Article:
I don't know if everyone is familiar with Ireland and it's curious gender policies.
The Magdalen laundries were workhouses in which many Irish women and girls were effectively imprisoned because they were perceived to be a threat to the moral fiber of society. Mandated by the Irish state beginning in the eighteenth century, they were operated by various orders of the Catholic Church until the last laundry closed in 1996. A few years earlier, in 1993, an order of nuns in Dublin sold part of their Magdalen convent to a real estate developer. The remains of 155 inmates, buried in unmarked graves on the property, were exhumed, cremated, and buried elsewhere in a mass grave. This triggered a public scandal in Ireland and since then the Magdalen laundries have become an important issue in Irish culture, especially with the 2002 release of the film “The Magdalene Sisters.”Here's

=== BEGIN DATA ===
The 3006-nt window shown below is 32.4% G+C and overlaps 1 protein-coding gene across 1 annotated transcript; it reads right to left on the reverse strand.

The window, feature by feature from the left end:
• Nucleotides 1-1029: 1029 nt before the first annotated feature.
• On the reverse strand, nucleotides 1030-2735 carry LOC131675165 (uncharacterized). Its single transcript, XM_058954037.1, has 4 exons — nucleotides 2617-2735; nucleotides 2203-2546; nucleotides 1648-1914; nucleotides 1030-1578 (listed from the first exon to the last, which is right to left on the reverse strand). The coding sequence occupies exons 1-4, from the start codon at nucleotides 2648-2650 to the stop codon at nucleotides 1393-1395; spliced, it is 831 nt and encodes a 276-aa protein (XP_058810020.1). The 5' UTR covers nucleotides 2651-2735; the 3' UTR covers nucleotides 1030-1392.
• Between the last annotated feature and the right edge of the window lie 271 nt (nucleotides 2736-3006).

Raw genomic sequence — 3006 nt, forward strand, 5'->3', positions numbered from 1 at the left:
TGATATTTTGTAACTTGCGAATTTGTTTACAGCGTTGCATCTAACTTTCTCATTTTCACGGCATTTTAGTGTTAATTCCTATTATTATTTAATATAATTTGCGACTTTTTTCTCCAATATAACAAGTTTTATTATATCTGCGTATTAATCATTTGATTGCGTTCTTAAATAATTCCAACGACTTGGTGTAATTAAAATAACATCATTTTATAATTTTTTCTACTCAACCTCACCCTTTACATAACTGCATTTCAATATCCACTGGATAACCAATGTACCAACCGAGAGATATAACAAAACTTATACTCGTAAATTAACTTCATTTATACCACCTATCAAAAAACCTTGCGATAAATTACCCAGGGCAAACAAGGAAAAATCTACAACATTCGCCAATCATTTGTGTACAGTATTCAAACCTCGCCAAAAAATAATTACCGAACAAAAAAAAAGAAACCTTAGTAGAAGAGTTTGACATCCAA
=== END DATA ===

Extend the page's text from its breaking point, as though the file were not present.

an account of a survivor of the Magdalene Laundries. Here
is some testimony from women who were forced to go to England for an abortion even after receiving word that there were serious issues and that their babies would die. After being told that your child would die, I cannot imagine being told that I had to carry it to term because of other peoples' religious beliefs.
Thanks for posting this. I actually have a friend who wrote a book about the Magdalene laundries (
), and it was one of the first things that came to my mind while reading through this thread. I'm not going to wade in on the race issue, but it is a truth (that should be) universally acknowledged that Catholic government in Ireland has a has a
to answer for in its long and shameful history of mistreating women.